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This book illustrates the way hyperbole is used in advocacy journalism. Ronald J. Glasser, a Minnesota pediatrician, expounds his concerns about damage to our health caused by radiation, carcinogens, pollution, misused medicines, inept physicians, greedy industrialists, and immoral politicians. Victims are guiltless, helpless, and easily deceived. Their cunning and wealthy oppressors seem doggedly destructive even when there is no profit in it. This familiar genre is never persuasive, because it is absurdly simplistic and far too strident. The thoughtful reader, who may be wholly in agreement with Glasser on the substantial issues, becomes more irritated and unheeding with each of the author's unsubstantiated implications, overdramatizations, and naive accusations. Debate becomes a facade; the background and the balancing arguments are never analyzed.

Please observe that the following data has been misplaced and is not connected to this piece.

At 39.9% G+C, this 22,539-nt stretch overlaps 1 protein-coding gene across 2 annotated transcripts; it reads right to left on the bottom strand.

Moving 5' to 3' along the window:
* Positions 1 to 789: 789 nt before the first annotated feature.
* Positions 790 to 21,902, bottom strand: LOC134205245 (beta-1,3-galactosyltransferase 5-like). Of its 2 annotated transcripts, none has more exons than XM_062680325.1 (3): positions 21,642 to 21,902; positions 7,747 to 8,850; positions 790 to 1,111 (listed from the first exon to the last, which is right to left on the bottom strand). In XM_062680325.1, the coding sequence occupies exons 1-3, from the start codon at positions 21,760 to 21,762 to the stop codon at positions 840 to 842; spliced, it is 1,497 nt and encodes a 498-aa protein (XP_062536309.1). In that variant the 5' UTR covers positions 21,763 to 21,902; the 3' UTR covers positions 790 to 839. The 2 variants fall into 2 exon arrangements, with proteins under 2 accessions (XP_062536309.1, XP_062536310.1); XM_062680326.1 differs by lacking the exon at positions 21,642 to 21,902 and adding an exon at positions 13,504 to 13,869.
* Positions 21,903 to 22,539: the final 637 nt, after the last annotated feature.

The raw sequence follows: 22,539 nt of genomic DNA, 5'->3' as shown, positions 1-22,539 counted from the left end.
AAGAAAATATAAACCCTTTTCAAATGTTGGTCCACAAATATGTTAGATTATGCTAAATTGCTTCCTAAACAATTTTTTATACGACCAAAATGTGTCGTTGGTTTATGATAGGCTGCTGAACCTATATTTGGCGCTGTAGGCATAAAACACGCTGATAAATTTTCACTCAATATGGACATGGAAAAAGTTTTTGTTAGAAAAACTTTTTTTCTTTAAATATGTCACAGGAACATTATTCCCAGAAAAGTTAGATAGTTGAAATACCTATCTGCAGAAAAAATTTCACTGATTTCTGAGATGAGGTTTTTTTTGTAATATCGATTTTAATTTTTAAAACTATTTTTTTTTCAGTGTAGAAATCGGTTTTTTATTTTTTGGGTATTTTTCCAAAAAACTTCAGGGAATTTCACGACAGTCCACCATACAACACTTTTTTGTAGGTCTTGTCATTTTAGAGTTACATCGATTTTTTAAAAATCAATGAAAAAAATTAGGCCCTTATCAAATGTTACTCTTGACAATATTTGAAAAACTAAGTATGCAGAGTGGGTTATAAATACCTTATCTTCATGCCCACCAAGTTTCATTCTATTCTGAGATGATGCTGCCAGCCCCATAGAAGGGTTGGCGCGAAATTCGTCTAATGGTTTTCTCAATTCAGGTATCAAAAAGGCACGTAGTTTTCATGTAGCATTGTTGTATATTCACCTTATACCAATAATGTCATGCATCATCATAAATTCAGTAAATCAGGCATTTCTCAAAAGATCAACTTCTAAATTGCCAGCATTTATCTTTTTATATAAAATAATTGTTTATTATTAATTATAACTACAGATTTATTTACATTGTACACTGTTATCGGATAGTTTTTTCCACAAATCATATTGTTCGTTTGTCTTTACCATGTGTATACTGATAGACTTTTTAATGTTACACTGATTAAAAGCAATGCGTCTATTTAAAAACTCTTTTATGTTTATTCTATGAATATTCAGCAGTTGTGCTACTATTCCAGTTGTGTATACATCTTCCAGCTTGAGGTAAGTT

From recent medical history, Dr Glasser reviews well-publicized misuses of x-ray machines, anticoagulant drugs, thalidomide, and dilantin. He shows that the greed, stupidity, and sloth of many physicians have
Anderson PC. The Greatest Battle. JAMA. 1977;237(19):2127. doi:10.1001/jama.1977.03270460117041
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